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Another Emerging “Storm”: Iraq and Afghanistan Veterans with PTSD in The Criminal Justice System William B. Brown Volume 5 – No. 2 – Fall 2008
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Abstract America seems to have moved to a position in history where we are captivated with thoughts of military power. Not since World War II has America been engaged in combat along two theaters of combat operation – Iraq and Afghanistan. We now have extended our military prowess and declared war against global terrorism, which means the number of potential combat front lines is impossible to determine. The initial blowback from such a strategy seems to be an economic catastrophe at home. This article focuses on another potential blowback – an emerging storm that encompasses the war at home that Afghanistan and Iraq Veterans are beginning to experience. The lessons from the aftermath of the Vietnam are available for all to review. A disinterest acknowledging those lessons seems to be prevailing. This article is written as evidence for the men and women who serve, or have served, in Afghanistan and Iraq that they have support for their second war – the war that begins when they leave the military. This article also challenges researchers and service providers to begin preparation to support these veterans.
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About the Author William B. Brown is an Associate Professor in the Department of criminal justice at Western Oregon University. He is also the Director of Pacific Sentencing Initiative and Director of The Bunker Project, a program that assists Afghanistan and Iraq veterans going through the criminal court process. Dr. Brown is a combat veteran who served with the 173 rd Airborne Brigade in Vietnam. His previous research includes prisoner re-entry, youth gangs, and sentencing processes. His e-mail is: [email protected] .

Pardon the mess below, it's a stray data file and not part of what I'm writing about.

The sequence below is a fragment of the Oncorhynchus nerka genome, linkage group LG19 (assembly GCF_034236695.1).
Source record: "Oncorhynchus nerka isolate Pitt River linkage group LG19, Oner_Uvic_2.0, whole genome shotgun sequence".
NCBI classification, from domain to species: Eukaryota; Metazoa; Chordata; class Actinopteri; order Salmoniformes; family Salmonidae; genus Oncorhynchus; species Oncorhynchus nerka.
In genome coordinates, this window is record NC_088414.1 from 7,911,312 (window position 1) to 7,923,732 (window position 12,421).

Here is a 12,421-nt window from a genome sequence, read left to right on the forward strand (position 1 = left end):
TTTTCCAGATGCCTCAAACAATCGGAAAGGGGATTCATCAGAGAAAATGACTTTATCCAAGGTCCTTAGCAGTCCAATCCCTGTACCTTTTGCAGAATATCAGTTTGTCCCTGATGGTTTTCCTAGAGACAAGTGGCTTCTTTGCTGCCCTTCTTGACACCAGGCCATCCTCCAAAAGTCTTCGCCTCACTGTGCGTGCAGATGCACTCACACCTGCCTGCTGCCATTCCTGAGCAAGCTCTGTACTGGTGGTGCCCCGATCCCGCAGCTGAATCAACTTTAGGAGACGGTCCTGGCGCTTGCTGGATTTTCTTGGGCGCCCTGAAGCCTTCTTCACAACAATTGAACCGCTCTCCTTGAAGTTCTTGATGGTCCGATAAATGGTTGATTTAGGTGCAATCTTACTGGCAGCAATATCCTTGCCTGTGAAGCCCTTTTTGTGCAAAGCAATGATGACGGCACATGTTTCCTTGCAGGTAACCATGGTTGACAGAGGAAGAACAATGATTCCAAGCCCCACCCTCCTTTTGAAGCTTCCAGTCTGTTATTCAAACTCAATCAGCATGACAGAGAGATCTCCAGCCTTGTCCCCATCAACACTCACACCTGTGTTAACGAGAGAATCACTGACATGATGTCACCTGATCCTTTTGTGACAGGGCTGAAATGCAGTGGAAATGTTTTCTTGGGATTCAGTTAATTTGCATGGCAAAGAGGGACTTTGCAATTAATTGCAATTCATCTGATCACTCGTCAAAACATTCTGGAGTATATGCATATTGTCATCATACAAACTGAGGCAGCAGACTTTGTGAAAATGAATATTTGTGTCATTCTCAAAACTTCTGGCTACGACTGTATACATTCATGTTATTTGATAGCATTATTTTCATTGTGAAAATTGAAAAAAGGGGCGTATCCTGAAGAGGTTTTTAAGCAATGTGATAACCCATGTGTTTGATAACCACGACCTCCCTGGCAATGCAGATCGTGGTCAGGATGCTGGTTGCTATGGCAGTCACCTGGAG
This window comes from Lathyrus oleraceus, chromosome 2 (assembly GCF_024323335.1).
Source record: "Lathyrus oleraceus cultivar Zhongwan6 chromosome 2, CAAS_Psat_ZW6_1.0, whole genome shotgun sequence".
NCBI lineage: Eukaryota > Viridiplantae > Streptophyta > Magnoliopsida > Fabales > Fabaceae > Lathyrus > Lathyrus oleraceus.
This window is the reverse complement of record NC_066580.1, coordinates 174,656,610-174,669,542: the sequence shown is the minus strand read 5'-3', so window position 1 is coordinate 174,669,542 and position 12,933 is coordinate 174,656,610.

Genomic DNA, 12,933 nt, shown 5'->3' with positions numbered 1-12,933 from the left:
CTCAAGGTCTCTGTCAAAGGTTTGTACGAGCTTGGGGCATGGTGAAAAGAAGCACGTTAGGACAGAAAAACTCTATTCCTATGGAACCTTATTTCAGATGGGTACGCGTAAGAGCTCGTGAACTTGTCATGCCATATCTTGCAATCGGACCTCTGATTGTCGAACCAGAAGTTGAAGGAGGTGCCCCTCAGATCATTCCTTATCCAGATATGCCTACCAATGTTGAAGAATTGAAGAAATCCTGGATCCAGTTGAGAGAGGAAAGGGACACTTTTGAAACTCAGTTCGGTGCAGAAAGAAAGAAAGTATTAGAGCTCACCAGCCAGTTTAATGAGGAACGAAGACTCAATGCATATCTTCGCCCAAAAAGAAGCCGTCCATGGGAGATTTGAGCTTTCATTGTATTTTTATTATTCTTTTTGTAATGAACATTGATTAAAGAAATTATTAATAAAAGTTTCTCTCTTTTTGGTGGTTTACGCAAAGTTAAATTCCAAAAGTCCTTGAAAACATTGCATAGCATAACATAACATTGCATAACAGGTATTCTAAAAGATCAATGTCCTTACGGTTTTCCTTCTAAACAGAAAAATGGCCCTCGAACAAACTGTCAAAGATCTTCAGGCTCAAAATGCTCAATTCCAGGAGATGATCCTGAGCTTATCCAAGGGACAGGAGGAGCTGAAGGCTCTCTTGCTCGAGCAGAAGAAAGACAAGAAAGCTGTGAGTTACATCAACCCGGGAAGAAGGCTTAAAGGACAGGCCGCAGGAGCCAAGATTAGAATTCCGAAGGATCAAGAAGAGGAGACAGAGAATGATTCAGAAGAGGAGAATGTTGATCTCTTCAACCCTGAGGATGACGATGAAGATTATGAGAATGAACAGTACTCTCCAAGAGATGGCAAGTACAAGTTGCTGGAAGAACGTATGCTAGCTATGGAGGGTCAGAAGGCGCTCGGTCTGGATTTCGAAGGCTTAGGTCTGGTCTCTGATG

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Another Emerging “Storm”: Iraq and Afghanistan Veterans with PTSD in the Criminal Justice System Introduction: The Foundation of the Aftermath of War Over thirty-five years ago the Vietnam War ended for the majority Americans. Most of the troops had returned home by 1973. Many veterans confronted a variety of social and psychological challenges. Following that war thousands of Vietnam veterans were diagnosed with PTSD (Posttraumatic Stress Disorder), while many others battled with symptoms of PTSD but never received formal diagnoses. The actual number of Vietnam veterans who developed PTSD is imprecise. One consistency does exist in the volumes of research that focused on PTSD and Vietnam veterans – those who experienced combat were more likely to exhibit symptoms of PTSD compared to those who did not encounter combat-related incidents. Those who experienced combat can further be subdivided into categories contingent upon their combat roles – the reactive role and the initiative role. The “grunt” (foot soldier) was placed in a reactive combat role compared to the helicopter pilot who was in a position to initiate and control his combat role. Both roles involved the risk of serious injury or death. The grunt was placed on the ground
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